The Woman in Black At Regent Theatre, Stoke-on-Trent Review


Reviewed by Jayne Knight

Regent Theatre, Stoke on Trent

Monday 27th September 2021

The Woman in Black

Opening night at Hanley, Stoke on Trent and I was ready for a good ghost story. I was not disappointed. This is a novel that I have known about for many years, yet have never read the book, seen the film, or the play, so I had no preconceived ideas of what I had let myself in for.

On arrival at the theatre, the audience all had to prove they were COVID safe, either proving status (double jabbed) or temperatures taken where necessary. The staff were all wearing masks and despite the precautions were happy to see the theatre open again.

The courtesy and helpfulness of the staff went above and beyond. I spotted a young man on crutches, who was offered the use of the disabled lift and I was offered the use of the main lift to access the Piano Bar where the drinks for myself and my partner were carried to a table and on exiting, I was shown an easier way to my seat. Nothing was too much trouble.

The play is an adaptation by Stephen Mallatratt, from the original novel by Susan Hill and it certainly did not disappoint. My first, at any performance, is to read the programme, so I was most surprised to note that there were only two performers, Robert Goodale (Arthur Kipps – not to be confused with a character of the same name in Half a Sixpence)) and Antony Eden (the actor). I had no previous knowledge of either actor, which surprised me as an avid theatre goer, so had no expectations. With no mention of acts, scenes etc my interest levels peaked. However, as the story unfolded, it became clear that the entirety of the story is set within the theatre, with no requirement of frills.

The stage was set as a working theatre of the 1950’s, with grey tattered drapes, an old chair, stool, wicker basket and clothes on a rail, all of which served as the main props for the evening. The stage is also hiding a secret, with only a change of lighting and projection, more sets are revealed; the outline of Eel Marsh House, a graveyard, nursery and the stairs leading to the nursery. The masterpiece of disguising the nursery by dust sheets, giving the shape of gravestones was inspired thought, as I don’t know what I thought was underneath the sheets – my brain was telling me graveyard. Maybe this was the advantage of not knowing the story beforehand.

Arthur Kipps is a man with a story to tell. He was asked, by his step-children, one Christmas Eve, to tell a ghost story, but was unable. His distress at the fact that he had actually lived with the most tragic of ghost stories was the reason, but he felt the need to write down his experiences and it is only now, many years later that he feels able to reveal the past. Kipps is at the theatre to rehearse his memories in readiness for recounting them to his family and friends.

As a junior solicitor Kipps is sent to wind up the affairs of Alice Drablow, who lived in a property in a remote part of England, surrounded by marshes and at the end of a causeway which is frequently shrouded in sea mists. It is soon apparent that the village in which Kipps has taken lodgings hides a terrible secret – one that will unfold, with disastrous consequences when the Woman in Black is seen. No-one is beyond her reach.

It is obvious in the first few lines that by his intonation, lack of being able to take direction and nerves at being on a stage that Kipps is ‘not an actor’ – his words. The actor, who is attempting to give guidance comes up with the idea of himself taking the part of Kipps, whilst Kipps becomes the narrator, taking the parts of the others tangled up in his story, which brings about a remarkable transformation, once the pressure of recounting as himself is relieved.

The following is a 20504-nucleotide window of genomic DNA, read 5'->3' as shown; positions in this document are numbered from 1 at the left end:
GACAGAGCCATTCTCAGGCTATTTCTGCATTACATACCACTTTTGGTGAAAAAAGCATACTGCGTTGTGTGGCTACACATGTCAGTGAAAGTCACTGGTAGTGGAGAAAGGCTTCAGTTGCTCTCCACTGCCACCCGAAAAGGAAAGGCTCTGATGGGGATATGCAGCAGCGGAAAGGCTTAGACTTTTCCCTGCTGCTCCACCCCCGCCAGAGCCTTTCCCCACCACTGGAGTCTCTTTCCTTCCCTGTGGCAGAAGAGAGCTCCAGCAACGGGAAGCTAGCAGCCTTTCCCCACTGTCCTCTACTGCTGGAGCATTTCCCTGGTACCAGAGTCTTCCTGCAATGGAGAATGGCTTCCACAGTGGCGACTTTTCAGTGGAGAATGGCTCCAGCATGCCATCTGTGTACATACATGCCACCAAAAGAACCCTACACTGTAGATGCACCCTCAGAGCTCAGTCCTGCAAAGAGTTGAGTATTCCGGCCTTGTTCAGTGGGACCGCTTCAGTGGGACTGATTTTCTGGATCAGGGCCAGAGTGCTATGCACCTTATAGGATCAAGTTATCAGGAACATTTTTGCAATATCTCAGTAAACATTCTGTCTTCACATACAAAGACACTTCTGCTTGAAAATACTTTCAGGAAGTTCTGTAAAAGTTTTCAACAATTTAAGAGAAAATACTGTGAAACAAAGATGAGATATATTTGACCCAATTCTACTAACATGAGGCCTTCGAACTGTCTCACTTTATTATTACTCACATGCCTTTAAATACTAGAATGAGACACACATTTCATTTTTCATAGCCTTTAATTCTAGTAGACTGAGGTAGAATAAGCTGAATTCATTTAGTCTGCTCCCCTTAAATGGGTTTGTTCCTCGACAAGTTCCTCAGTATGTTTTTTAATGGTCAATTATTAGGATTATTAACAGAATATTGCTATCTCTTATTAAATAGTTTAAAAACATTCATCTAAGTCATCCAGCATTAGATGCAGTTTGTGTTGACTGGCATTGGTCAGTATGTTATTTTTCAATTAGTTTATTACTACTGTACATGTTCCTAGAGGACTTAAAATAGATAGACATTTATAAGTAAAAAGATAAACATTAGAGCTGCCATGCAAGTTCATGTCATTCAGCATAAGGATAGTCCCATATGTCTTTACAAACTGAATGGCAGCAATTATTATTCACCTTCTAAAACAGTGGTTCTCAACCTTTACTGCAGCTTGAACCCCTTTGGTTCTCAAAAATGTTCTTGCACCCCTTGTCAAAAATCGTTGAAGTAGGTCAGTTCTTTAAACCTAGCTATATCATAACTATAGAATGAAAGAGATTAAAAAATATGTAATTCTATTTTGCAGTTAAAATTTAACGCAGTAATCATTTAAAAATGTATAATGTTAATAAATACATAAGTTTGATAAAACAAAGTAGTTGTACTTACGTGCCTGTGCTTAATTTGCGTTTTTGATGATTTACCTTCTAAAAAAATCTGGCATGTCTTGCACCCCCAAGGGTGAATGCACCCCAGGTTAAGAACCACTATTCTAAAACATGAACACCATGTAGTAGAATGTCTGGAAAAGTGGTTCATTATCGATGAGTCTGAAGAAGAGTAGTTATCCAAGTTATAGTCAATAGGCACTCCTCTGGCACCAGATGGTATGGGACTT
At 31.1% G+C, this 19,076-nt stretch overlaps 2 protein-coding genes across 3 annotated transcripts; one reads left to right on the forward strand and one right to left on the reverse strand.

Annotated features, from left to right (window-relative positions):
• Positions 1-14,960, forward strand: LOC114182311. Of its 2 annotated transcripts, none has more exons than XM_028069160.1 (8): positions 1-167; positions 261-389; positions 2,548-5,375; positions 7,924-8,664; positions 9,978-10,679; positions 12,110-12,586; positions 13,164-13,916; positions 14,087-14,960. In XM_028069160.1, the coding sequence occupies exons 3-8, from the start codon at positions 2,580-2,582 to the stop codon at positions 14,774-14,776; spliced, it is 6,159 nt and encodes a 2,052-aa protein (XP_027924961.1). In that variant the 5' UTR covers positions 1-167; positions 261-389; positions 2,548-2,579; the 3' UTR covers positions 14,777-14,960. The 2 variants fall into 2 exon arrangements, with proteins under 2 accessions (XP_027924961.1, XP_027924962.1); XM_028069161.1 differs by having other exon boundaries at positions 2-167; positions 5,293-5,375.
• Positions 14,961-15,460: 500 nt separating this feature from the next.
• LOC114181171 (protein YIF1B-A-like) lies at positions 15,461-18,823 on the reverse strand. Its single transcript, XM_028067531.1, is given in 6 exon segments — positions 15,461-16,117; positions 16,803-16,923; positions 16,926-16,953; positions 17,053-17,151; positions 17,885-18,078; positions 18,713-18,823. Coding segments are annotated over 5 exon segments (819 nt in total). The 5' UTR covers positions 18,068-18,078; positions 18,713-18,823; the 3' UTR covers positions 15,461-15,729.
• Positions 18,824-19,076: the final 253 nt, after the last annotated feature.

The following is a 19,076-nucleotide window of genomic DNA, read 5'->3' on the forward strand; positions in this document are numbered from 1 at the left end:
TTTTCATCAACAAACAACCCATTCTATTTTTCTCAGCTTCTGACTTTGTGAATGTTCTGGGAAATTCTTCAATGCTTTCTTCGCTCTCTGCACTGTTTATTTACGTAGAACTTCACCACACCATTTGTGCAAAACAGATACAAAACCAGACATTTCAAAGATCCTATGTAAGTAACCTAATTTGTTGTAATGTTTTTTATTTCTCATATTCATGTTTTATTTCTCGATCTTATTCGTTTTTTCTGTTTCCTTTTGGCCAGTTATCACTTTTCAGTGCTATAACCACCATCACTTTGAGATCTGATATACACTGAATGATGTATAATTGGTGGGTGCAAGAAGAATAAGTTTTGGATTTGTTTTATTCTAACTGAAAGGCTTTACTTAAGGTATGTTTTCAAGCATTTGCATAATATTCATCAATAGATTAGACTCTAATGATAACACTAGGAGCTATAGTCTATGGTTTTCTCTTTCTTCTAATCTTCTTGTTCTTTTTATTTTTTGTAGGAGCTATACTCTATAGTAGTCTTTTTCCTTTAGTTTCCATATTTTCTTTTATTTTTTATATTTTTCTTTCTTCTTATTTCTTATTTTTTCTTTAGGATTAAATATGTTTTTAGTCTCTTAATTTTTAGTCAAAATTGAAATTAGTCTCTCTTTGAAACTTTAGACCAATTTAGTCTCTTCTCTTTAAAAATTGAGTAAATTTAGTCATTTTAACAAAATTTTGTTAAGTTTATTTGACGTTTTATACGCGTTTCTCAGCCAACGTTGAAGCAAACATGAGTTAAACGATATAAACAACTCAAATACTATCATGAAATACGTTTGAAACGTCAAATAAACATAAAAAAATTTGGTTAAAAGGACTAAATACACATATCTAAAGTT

As the terrible story of Eel Marsh House emerges Robert Goodale played many different personas, from Kipps elder self, his boss Mr. Bentley, to Mr. Daily, a local landowner, a carter and an undertaker. His acting was superb, each character distinctly different from the other, but I did find on occasion that some of the words were indistinct. Whether this was through the speed at which a line was delivered, or the nature of Kipps himself I could not say. I would like to think the latter.

Anthony Eden becomes Kipps in his younger life. He suffers the nightmare that emanates from the property as he reads the manuscript. The audience sees and experiences all that Kipps himself felt all those years previously. The night Kipps stays at Eel Marsh House is spectacular in its imagery. I felt that I was an outsider looking in, with the expectation of what was to come. Again, the acting was superb as Eden switched between two characters.

Neither Robert Goodale, nor Anthony Eden could have portrayed their characters, with the depth of feeling shown, without the support of the technical teams for sound, lighting and effects. There was laughter in appropriate places, gasps and at one point a suppressed scream was heard from one member of the audience. With crashes, bangs and creaks and screams in all of the appropriate places the retelling of this ghost story is breath taking. Congratulations to PW productions for another exciting, not to miss, production.

Expect the unexpected in this fantastic performance – watch out for the Woman in Black as she appears silently, gliding, disappearing as quickly as she came.

The production will run until Saturday, with a matinee performance on Wednesday at 14.30. The show runs for two hours with a 15-minute interval. There is an age guidance of 12+. Ticket prices start at £13 (booking fee may apply)

Rating: 5/5

For more information or to book tickets, please visit The Woman in Black Tickets | Regent Theatre, Stoke-on-Trent in Stoke-on-Trent | ATG Tickets.

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